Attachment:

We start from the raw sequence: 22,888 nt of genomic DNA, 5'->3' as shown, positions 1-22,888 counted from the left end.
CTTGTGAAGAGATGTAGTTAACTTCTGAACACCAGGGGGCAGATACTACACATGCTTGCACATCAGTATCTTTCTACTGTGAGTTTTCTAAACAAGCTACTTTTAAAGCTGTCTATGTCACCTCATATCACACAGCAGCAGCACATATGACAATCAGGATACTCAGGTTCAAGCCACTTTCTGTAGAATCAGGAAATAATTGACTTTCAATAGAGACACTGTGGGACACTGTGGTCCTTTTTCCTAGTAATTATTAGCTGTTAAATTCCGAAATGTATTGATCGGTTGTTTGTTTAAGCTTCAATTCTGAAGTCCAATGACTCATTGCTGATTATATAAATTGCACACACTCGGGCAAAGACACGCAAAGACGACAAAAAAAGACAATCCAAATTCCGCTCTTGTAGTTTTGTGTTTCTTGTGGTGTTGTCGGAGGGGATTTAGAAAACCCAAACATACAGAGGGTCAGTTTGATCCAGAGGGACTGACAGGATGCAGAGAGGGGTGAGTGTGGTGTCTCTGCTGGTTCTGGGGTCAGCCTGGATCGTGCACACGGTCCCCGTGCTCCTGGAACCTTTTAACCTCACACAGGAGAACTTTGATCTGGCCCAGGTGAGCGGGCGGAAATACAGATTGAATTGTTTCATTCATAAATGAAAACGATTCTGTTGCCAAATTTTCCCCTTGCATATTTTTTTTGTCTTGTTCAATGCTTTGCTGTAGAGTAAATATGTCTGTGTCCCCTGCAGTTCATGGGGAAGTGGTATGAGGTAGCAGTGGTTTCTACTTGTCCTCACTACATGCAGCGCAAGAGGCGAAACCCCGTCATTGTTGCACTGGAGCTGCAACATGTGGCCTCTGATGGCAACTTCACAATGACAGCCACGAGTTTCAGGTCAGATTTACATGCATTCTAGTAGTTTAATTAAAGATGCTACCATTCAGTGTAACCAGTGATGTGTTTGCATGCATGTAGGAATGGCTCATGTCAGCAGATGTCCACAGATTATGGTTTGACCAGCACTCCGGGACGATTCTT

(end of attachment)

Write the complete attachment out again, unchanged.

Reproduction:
We start from the raw sequence: 22,888 nt of genomic DNA, 5'->3' as shown, positions 1-22,888 counted from the left end.
CTTGTGAAGAGATGTAGTTAACTTCTGAACACCAGGGGGCAGATACTACACATGCTTGCACATCAGTATCTTTCTACTGTGAGTTTTCTAAACAAGCTACTTTTAAAGCTGTCTATGTCACCTCATATCACACAGCAGCAGCACATATGACAATCAGGATACTCAGGTTCAAGCCACTTTCTGTAGAATCAGGAAATAATTGACTTTCAATAGAGACACTGTGGGACACTGTGGTCCTTTTTCCTAGTAATTATTAGCTGTTAAATTCCGAAATGTATTGATCGGTTGTTTGTTTAAGCTTCAATTCTGAAGTCCAATGACTCATTGCTGATTATATAAATTGCACACACTCGGGCAAAGACACGCAAAGACGACAAAAAAAGACAATCCAAATTCCGCTCTTGTAGTTTTGTGTTTCTTGTGGTGTTGTCGGAGGGGATTTAGAAAACCCAAACATACAGAGGGTCAGTTTGATCCAGAGGGACTGACAGGATGCAGAGAGGGGTGAGTGTGGTGTCTCTGCTGGTTCTGGGGTCAGCCTGGATCGTGCACACGGTCCCCGTGCTCCTGGAACCTTTTAACCTCACACAGGAGAACTTTGATCTGGCCCAGGTGAGCGGGCGGAAATACAGATTGAATTGTTTCATTCATAAATGAAAACGATTCTGTTGCCAAATTTTCCCCTTGCATATTTTTTTTGTCTTGTTCAATGCTTTGCTGTAGAGTAAATATGTCTGTGTCCCCTGCAGTTCATGGGGAAGTGGTATGAGGTAGCAGTGGTTTCTACTTGTCCTCACTACATGCAGCGCAAGAGGCGAAACCCCGTCATTGTTGCACTGGAGCTGCAACATGTGGCCTCTGATGGCAACTTCACAATGACAGCCACGAGTTTCAGGTCAGATTTACATGCATTCTAGTAGTTTAATTAAAGATGCTACCATTCAGTGTAACCAGTGATGTGTTTGCATGCATGTAGGAATGGCTCATGTCAGCAGATGTCCACAGATTATGGTTTGACCAGCACTCCGGGACGATTCTT